Most people in developing countries obtain climate contingency related information either through combined word of mouth, traditional knowledge or local media sources. Radio remains the main channel for providing information to large sections of population,20 be it disaster warnings or awareness communications. Televisions are also used as an alternative to raise awareness regarding climate change21 but capacity to reach mass people in the remote places is restricted. Proliferation of channels, and extension of warnings to those not listening/viewing are also issues and now that we have still have the majority of the change makers ignorant of the consequences of the climate change, we may consider mobile applications to invade the space and send general updates on climate change based on their location from time to time along with the actions they may take to address the issue. Smart Mobile phone penetration rates are relatively high in developing countries (28%) and there are many examples of how simple mobile phone warnings saved several lives in environmental disasters.22,23 For example, the cyclone information system, an initiative by Government of India has already resulted in a reduction in loss of life and property, in the cases of the severe cyclonic storms like Phailin which crossed Odisha coast near Gopalpur in October 2013 and the Hudhud in Andhra Pradesh coast near Visakhapatnam in October 2014. The initiative was entirely Short Messaging Service (SMS) application based and had comparatively minimised loss of lives and resources in both these cyclonic storms. Mobile applications including SMS in particular are useful as an alert mechanism and are considered to be faster than the conventional mass media.24 The Negotiator App offered by UNFCCC is another application which works as an awareness communication offering the latest news about the climate talks, along with alerts to their live webcasts of sessions and press conferences, and access to official documents, agendas and programmes of meetings, side events and exhibits.25–28

At present, very few numbers of mobile applications are generating awareness about climate change adaptation. Table 1 identifies such unique mobile applications that are already present in the market and can be of great help in spreading consciousness about climate change adaptation. However the number is significantly low and we need to work upon to improve their number and scope. Hence, it is high time that organisations working day in and day out to deal with the issue of climate change come together and contemplate over the usefulness of using mobile applications in spreading awareness through mobile applications. Along with that, we may even collect response or reaction data at individual level regarding the effects of climate change on each of them through applications, which would in return provide them solutions to deal with such situations and help the policy makers and researchers to come up with a better statistics for further reference and analysis. For example, it is noted that the e­Arik project staff had to regularly travel to places to undertake field visits to observe crop conditions and the diagnosis of pests, diseases, nutrient deficiencies and physiological problems which incurred a cost of Rs.300000 (US $6,077)7 while they could have made a mobile application at a considerably lower price to collect the data from the farmers regarding the same and store it in a database for future references (Figure 1).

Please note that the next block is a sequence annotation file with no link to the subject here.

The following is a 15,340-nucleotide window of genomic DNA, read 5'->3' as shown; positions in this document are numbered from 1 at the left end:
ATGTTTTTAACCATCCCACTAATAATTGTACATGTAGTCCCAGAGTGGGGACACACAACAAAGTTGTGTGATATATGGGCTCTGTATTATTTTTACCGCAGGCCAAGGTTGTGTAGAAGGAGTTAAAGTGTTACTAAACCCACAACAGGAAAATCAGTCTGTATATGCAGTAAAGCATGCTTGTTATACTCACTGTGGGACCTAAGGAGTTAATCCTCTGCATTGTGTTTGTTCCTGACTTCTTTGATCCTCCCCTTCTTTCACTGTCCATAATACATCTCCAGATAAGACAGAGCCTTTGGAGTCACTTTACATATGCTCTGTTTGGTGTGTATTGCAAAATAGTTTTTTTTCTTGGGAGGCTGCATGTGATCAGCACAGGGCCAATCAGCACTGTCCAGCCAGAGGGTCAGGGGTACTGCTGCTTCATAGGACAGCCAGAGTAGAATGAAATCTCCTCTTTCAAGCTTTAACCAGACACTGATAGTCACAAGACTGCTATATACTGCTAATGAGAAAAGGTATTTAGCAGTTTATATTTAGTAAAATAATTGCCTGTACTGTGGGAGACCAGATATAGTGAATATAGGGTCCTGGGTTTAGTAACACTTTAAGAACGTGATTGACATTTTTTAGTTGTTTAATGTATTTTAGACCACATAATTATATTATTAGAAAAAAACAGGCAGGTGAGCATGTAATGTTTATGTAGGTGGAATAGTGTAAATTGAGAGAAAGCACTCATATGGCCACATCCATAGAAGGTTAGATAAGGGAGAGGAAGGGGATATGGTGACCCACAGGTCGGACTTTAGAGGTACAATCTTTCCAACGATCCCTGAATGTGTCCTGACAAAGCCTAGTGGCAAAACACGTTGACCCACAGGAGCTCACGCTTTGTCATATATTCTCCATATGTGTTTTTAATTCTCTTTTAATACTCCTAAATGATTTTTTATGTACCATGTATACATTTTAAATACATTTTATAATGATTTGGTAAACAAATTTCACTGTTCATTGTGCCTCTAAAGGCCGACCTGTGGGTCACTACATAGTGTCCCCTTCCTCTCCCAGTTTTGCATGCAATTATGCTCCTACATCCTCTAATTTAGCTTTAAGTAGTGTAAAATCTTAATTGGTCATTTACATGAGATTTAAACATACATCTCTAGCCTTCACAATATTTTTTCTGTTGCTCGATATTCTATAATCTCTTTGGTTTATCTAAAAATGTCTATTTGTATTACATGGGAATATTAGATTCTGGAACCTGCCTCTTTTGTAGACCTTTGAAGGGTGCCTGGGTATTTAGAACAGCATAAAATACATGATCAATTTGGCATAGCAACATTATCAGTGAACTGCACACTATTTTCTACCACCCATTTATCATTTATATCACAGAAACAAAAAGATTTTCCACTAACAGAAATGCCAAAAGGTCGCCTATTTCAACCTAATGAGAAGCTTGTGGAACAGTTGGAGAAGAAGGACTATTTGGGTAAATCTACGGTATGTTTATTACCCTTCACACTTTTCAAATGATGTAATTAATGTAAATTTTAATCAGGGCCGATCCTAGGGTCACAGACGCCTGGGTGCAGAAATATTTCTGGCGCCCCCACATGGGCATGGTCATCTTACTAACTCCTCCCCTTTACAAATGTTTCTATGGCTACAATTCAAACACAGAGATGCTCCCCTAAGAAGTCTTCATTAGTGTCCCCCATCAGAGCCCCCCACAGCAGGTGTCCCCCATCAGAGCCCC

Figure 1 Role of ICT among Policy maker of climate change adaptation policy and individual.

Application

Developer

Function

Climate Change Awareness

Clima Tech

Provides information about climate change to create awareness.
Information typically includes causes and effects of Climate Change,
answers to the most commonly asked questions on Global Warming,
well researched question bank on diverse topics of environment etc.

Global Warming Climate Change

Nicholas Gabriel

MP Climate Change

One World Foundation, India

Climate Change

Francesco Salamone

Green IQ

TERI, India

WB Climate (World Bank)

Ams Challenges

Carbon Sins

Team Maple Bangalore, India

Provides effective measures to reduce Carbon Footprint, pollution etc.

Green Tips

Mobilendo

Survive Global Climate Change

Kendall College of Art and Design    

Presents animated stories of survival situations that may be caused in future by
global climate change including pollution, rising sea waters and trains the users on
how to survive such situations and what they can do now to prevent this from becoming a reality.

The Changing Climate Technovation    

Hisarcs

Attempts to create awareness about climate change through different games.

Spatial Agent

World Bank

Improves mass awareness using a range of multi-sectoral spatial and temporal
data from a variety of institutions

Carbon To Soil

Space Nation

Gives everyone the chance to participate in reverse climate change by
creating awareness and monitor regenerative farming in the real world.

Table 1 List of widely used mobile application for generating awareness about climate change adaptation
Source: Author’s compilation.

Conclusion